Post contributed by Stuart G. Walesh, Ph.D., P.E.
The human brain’s left and right hemispheres have markedly different capabilities. The left hemisphere exhibits valuable verbal, analytic, logical, and linear characteristics while the right hemisphere offers equally powerful nonverbal, emotional, intuitive, spatial, and holistic features.
Betty Edwards, in her 1999 book Drawing on the Right Side of the Brain, says this about the U.S. K-12 and beyond educational system: “Most of our educational system has been designed to cultivate the verbal, rational, on-time left hemisphere, while half of the brain of every student is virtually neglected.” Might the preceding also generally characterize engineering education? I think so.
Need for a Whole-Brain Approach
I believe that achieving professional success and significance in an increasingly globalized business/professional situation and in a world with growing socio-economic-environmental challenges will require enhanced, non-technical personal and group qualities. Some examples are adaptability, collaboration, creativity, empathy, entrepreneurship, innovation, synthesis, and visualization. These capabilities require the whole brain. If engineers are to be effective players on the world stage, they must complement their traditional left-brain orientation with right-brain characteristics; they must take a whole-brain approach.
Noting the growing importance of right-brain capabilities, Edwards offers a partial solution and it is applicable to engineering education. She suggests including freehand drawing in formal education and training because it is “an efficient, effective way to teach thinking strategies suited to the right brain.”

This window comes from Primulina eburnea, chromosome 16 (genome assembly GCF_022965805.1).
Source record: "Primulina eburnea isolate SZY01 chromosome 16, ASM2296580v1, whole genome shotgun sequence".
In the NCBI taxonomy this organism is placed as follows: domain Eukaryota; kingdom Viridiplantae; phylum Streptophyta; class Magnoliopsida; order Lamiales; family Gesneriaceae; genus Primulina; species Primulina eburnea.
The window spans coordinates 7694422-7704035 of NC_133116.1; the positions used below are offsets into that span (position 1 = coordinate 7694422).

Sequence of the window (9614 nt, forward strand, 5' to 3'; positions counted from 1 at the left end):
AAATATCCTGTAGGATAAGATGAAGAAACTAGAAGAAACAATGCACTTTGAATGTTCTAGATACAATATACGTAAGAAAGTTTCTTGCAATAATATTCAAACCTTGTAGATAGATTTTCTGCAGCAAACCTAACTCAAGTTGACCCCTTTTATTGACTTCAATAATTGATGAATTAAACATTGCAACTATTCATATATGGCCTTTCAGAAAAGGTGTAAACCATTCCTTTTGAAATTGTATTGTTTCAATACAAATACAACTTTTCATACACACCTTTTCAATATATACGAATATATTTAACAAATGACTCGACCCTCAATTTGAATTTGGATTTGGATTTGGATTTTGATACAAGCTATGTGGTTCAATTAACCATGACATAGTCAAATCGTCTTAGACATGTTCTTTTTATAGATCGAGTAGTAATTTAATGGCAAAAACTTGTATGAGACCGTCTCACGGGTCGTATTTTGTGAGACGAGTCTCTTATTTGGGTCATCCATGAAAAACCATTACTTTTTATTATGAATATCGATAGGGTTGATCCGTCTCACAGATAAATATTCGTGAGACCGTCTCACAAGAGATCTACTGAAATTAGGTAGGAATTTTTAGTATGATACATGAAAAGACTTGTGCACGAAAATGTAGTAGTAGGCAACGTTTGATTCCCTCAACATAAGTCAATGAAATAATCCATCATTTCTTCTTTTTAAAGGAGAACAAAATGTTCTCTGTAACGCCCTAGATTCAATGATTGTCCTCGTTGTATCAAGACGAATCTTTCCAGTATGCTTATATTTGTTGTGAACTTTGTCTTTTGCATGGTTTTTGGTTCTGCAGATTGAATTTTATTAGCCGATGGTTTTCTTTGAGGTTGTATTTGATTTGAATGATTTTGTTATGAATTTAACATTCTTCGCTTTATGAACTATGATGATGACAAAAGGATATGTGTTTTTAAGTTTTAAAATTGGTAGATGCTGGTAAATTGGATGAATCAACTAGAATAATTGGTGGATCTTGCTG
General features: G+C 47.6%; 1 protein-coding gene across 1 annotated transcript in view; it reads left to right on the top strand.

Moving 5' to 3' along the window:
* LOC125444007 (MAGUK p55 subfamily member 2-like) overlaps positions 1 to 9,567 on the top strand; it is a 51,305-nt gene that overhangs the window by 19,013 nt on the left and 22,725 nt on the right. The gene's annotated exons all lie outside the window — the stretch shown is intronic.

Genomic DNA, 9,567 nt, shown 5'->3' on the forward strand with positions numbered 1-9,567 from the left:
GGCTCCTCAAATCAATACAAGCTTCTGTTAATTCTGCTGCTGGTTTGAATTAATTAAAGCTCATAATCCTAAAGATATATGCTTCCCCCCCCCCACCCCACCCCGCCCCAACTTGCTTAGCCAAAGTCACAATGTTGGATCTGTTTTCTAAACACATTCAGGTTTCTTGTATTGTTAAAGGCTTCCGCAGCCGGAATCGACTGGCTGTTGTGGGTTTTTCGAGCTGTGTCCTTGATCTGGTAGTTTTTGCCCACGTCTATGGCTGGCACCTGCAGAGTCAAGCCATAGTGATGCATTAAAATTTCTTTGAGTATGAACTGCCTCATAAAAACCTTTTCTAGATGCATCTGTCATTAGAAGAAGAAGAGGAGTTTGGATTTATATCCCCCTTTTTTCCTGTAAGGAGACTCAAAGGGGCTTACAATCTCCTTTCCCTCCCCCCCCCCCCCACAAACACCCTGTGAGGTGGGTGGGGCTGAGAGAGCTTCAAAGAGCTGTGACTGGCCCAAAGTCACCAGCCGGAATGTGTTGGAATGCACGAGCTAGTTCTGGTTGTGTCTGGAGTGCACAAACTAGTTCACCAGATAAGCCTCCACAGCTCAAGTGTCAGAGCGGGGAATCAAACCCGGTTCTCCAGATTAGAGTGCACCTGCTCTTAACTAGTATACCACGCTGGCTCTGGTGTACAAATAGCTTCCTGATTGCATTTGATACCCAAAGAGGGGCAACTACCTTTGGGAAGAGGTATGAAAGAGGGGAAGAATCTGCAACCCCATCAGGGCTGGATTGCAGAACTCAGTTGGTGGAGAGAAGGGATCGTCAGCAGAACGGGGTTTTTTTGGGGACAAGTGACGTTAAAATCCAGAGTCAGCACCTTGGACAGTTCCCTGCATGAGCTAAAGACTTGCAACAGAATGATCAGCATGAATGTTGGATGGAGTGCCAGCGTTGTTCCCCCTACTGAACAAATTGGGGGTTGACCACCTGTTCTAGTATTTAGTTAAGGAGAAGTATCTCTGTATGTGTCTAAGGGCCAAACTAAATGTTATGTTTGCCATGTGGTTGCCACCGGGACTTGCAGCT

My experiences over recent years lend credence to Edward’s proposal. In 2008, after an almost six decade lapse that began after the third grade, I returned, on a whim, to art by taking a pencil drawing class, loving it, and doing a variety of drawings. This was initially simply a pleasant diversion – no intended connection to my work.
However, I gradually began to see possible connections between visual arts and improving engineering education and, ultimately, practice. That led to more research, interacting with academic and practitioner colleagues, presenting and publishing papers, conducting workshops, and publishing the book Introduction to Creativity and Innovation for Engineers (http://www.helpingyouengineeryourfuture.com/managing-leading-books.htm)
A Benefit of Freehand Drawing
Consider one way in which engineers, first as students and later as practitioners, might benefit as a result of learning pencil drawing or, more broadly, participating in visual arts. A principle guiding freehand drawing is to draw which we see contrasted with drawing something the way we think it should look. I draw what I see, that is, composition, shapes, and values. In my view, enhanced observation, that is, more seeing and, relatively speaking, less looking, is an inevitable by-product of practicing the visual arts.
So, what has this got to do with engineering? Improved seeing, whether literally as described here or possibly, by extension, figuratively, further enables an engineering student or practitioner. To paraphrase and expand the common expression “a problem well defined is half solved,” an issue, problem, or opportunity more completely and accurately seen is half resolved, solved, or pursued.
U.S. engineering colleges draw a disproportionate share of the brightest students on campuses. We and they should work to be even better stewards of this intellectual resource. One way to do so is to experiment with instruction in visual arts to see if the experience supplements already powerful left-mode thinking with more complementary right-mode thinking. This whole-brain approach may enable aspiring engineers to be more creative and innovative during their formal studies and later in professional practice, to their, their employer’s, and society’s benefit. My hope is that this blog might stimulate more discussion of the possible role of visual arts in engineering education, lead to collaboration and possibly conferences or conference sessions, and stimulate some faculty and/or practitioners to conduct pilot courses or workshops.
Stuart G. Walesh, Ph.D., P.E. is an independent consultant, teacher, and writer. Prior to starting his business 15 years ago, he worked in government, business, and academia. A much more detailed presentation of “Art for Engineers” is available here: http://www.helpingyouengineeryourfuture.com/art-engineers.htm